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The Spokesman-Review Newspaper

The Spokesman-Review Newspaper The Spokesman-Review

Spokane, Washington  Est. May 19, 1883
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Transgender bathroom ban heard by federal appeals court

A Virginia school board defended its transgender bathroom ban before a federal appeals court Tuesday, as a transgender man who was barred as a student from using the boys’ bathrooms at his high school argued that the policy discriminated against him and violated his constitutional rights.

Justices rule for federal employee over age discrimination

The Supreme Court made it easier Monday for federal employees 40 and older to sue for age discrimination. The justices ruled 8-1 that federal workers have a lower hurdle to overcome than their counterparts in the private sector.

Federal, state courts ordered to halt in-person hearings through at least mid-April

The order from U.S. District Court Chief Judge Thomas O. Rice affects grand jury proceedings, civil and criminal cases, as well as naturalization ceremonies. At least one federal public defender in the region said the move could jeopardize the health of some criminal defendants imprisoned and awaiting trial or sentencing.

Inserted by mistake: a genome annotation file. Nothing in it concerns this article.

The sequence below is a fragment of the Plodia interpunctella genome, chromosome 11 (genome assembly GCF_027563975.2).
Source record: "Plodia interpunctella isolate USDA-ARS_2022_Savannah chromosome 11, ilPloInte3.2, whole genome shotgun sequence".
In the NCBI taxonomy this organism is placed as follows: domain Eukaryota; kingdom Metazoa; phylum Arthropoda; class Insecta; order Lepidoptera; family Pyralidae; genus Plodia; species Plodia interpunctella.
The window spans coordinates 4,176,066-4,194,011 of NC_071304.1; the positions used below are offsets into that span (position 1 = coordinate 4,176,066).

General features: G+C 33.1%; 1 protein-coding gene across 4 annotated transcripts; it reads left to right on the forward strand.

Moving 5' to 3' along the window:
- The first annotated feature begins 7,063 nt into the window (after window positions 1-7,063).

Ex-Guantanamo commander convicted of lying about man’s death

A former commander of the U.S. Navy base at Guantanamo Bay was convicted Friday of interfering with an investigation into the death of a civilian with whom the commander had fought and argued over his alleged affair with the man’s wife.

Roger Stone trial set to start Tuesday

Roger Stone heads to trial this week in federal court, where prosecutors plan to dive back into an episode of political chicanery, alleged lies and conspiratorial texts that parallels the nascent impeachment inquiry into his longtime friend President Donald Trump.

Ties to marijuana businesses are disqualifying bankruptcy filers, including City Councilwoman Karen Stratton

The U.S. Trustee Program, responsible for policing the federal courts’ bankruptcy proceedings, is weeding out cases involving people or firms with ties to state-sanctioned marijuana businesses. Earlier this summer, that included Karen Stratton and her husband, Chris Wright, despite the fact that the majority of their debts were not wrapped up in the family-owned farm they’ve helped operate since 2014.

Federal court can enforce tribal court rulings, 9th Circuit rules

The 9th U.S. Circuit Court of Appeals says Native American tribal courts can ask the federal courts to enforce rulings against nontribal members. Boise State Public Radio reports the ruling from the appellate court last week reversed an opinion from a federal judge in Idaho.